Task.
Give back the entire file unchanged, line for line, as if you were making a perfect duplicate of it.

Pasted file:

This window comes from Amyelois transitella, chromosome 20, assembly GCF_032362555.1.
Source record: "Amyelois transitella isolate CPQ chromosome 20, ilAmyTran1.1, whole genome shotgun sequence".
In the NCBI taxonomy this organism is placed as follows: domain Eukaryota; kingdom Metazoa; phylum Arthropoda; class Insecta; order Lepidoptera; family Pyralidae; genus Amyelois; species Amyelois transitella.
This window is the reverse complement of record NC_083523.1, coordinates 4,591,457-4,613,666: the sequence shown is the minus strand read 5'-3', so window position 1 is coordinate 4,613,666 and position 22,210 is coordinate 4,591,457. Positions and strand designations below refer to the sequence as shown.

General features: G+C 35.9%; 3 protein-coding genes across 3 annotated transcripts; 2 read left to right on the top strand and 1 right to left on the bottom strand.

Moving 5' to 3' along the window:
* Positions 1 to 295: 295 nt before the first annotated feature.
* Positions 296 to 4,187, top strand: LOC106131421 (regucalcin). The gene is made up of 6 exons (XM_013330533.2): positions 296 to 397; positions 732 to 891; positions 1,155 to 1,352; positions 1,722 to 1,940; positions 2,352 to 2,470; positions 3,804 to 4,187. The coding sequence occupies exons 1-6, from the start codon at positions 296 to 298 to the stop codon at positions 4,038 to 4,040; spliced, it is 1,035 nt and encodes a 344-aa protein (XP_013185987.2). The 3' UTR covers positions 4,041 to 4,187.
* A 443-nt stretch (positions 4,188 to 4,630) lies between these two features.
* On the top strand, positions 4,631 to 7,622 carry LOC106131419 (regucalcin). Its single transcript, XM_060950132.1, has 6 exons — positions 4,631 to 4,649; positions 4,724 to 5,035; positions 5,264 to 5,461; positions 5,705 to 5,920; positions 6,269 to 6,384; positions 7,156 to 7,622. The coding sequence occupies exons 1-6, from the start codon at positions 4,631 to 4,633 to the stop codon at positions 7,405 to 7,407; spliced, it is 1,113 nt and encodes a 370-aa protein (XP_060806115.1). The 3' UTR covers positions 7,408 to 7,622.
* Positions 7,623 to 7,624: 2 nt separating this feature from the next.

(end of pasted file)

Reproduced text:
This window comes from Amyelois transitella, chromosome 20, assembly GCF_032362555.1.
Source record: "Amyelois transitella isolate CPQ chromosome 20, ilAmyTran1.1, whole genome shotgun sequence".
In the NCBI taxonomy this organism is placed as follows: domain Eukaryota; kingdom Metazoa; phylum Arthropoda; class Insecta; order Lepidoptera; family Pyralidae; genus Amyelois; species Amyelois transitella.
This window is the reverse complement of record NC_083523.1, coordinates 4,591,457-4,613,666: the sequence shown is the minus strand read 5'-3', so window position 1 is coordinate 4,613,666 and position 22,210 is coordinate 4,591,457. Positions and strand designations below refer to the sequence as shown.

General features: G+C 35.9%; 3 protein-coding genes across 3 annotated transcripts; 2 read left to right on the top strand and 1 right to left on the bottom strand.

Moving 5' to 3' along the window:
* Positions 1 to 295: 295 nt before the first annotated feature.
* Positions 296 to 4,187, top strand: LOC106131421 (regucalcin). The gene is made up of 6 exons (XM_013330533.2): positions 296 to 397; positions 732 to 891; positions 1,155 to 1,352; positions 1,722 to 1,940; positions 2,352 to 2,470; positions 3,804 to 4,187. The coding sequence occupies exons 1-6, from the start codon at positions 296 to 298 to the stop codon at positions 4,038 to 4,040; spliced, it is 1,035 nt and encodes a 344-aa protein (XP_013185987.2). The 3' UTR covers positions 4,041 to 4,187.
* A 443-nt stretch (positions 4,188 to 4,630) lies between these two features.
* On the top strand, positions 4,631 to 7,622 carry LOC106131419 (regucalcin). Its single transcript, XM_060950132.1, has 6 exons — positions 4,631 to 4,649; positions 4,724 to 5,035; positions 5,264 to 5,461; positions 5,705 to 5,920; positions 6,269 to 6,384; positions 7,156 to 7,622. The coding sequence occupies exons 1-6, from the start codon at positions 4,631 to 4,633 to the stop codon at positions 7,405 to 7,407; spliced, it is 1,113 nt and encodes a 370-aa protein (XP_060806115.1). The 3' UTR covers positions 7,408 to 7,622.
* Positions 7,623 to 7,624: 2 nt separating this feature from the next.